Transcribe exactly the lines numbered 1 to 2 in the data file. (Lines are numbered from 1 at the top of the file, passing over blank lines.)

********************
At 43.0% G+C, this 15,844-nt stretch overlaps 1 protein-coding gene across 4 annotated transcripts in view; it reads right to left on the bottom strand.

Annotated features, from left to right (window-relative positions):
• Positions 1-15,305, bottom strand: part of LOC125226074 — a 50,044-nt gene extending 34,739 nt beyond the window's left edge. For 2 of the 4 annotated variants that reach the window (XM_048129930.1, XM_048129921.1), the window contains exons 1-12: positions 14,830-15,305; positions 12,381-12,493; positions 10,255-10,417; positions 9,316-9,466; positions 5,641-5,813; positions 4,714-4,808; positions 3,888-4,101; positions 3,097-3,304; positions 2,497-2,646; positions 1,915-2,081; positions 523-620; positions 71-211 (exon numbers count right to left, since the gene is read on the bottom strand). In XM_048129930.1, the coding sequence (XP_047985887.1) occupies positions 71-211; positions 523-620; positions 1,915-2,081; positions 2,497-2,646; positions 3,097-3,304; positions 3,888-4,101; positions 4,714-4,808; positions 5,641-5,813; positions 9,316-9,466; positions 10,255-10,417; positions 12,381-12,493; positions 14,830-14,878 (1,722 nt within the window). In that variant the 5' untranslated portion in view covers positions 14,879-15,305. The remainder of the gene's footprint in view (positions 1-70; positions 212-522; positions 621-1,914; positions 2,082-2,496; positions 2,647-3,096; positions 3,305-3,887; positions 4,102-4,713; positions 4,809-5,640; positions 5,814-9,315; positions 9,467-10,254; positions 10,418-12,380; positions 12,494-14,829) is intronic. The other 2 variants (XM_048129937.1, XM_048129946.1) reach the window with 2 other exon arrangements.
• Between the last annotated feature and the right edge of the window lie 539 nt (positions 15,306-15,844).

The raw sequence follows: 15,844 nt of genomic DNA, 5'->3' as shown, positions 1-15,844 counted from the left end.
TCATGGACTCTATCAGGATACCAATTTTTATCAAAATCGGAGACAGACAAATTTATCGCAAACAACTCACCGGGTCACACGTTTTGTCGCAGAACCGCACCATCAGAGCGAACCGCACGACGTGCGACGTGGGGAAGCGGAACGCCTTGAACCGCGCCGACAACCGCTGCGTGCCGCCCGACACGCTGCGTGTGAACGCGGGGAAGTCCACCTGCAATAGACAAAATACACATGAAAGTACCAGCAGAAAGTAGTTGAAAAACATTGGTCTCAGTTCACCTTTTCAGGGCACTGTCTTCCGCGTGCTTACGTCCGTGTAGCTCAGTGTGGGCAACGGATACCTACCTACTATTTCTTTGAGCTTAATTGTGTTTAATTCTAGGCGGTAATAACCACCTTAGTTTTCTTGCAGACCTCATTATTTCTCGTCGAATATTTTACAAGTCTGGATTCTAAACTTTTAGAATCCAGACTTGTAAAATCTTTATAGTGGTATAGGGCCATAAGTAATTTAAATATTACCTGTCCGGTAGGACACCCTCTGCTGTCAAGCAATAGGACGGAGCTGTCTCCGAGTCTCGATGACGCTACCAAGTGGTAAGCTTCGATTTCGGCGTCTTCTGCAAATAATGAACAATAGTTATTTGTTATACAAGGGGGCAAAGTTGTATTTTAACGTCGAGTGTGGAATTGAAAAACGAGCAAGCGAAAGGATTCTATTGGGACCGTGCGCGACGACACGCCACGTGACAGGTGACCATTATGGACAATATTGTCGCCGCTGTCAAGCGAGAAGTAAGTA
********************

At 43.0% G+C, this 15,844-nt stretch overlaps 1 protein-coding gene across 4 annotated transcripts in view; it reads right to left on the bottom strand.

Annotated features, from left to right (window-relative positions):